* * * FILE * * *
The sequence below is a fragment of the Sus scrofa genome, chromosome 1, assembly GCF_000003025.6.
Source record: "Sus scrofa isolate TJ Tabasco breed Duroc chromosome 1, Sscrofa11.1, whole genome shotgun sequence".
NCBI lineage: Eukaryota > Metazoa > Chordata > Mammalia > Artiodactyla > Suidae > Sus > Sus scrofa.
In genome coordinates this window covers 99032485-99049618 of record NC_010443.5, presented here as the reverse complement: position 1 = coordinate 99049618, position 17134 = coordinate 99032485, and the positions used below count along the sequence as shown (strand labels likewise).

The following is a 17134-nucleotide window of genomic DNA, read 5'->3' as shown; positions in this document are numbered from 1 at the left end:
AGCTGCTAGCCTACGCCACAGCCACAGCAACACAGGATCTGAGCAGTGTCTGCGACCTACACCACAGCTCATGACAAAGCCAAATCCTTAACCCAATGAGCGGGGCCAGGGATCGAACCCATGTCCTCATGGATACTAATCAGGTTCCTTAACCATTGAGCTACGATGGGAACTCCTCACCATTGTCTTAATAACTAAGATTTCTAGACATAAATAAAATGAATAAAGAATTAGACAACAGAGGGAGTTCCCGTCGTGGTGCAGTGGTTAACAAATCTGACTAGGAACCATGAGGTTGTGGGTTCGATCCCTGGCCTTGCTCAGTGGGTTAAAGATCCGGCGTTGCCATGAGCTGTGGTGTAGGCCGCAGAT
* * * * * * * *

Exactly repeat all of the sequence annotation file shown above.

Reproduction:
The sequence below is a fragment of the Sus scrofa genome, chromosome 1, assembly GCF_000003025.6.
Source record: "Sus scrofa isolate TJ Tabasco breed Duroc chromosome 1, Sscrofa11.1, whole genome shotgun sequence".
NCBI lineage: Eukaryota > Metazoa > Chordata > Mammalia > Artiodactyla > Suidae > Sus > Sus scrofa.
In genome coordinates this window covers 99032485-99049618 of record NC_010443.5, presented here as the reverse complement: position 1 = coordinate 99049618, position 17134 = coordinate 99032485, and the positions used below count along the sequence as shown (strand labels likewise).

The following is a 17134-nucleotide window of genomic DNA, read 5'->3' as shown; positions in this document are numbered from 1 at the left end:
AGCTGCTAGCCTACGCCACAGCCACAGCAACACAGGATCTGAGCAGTGTCTGCGACCTACACCACAGCTCATGACAAAGCCAAATCCTTAACCCAATGAGCGGGGCCAGGGATCGAACCCATGTCCTCATGGATACTAATCAGGTTCCTTAACCATTGAGCTACGATGGGAACTCCTCACCATTGTCTTAATAACTAAGATTTCTAGACATAAATAAAATGAATAAAGAATTAGACAACAGAGGGAGTTCCCGTCGTGGTGCAGTGGTTAACAAATCTGACTAGGAACCATGAGGTTGTGGGTTCGATCCCTGGCCTTGCTCAGTGGGTTAAAGATCCGGCGTTGCCATGAGCTGTGGTGTAGGCCGCAGAT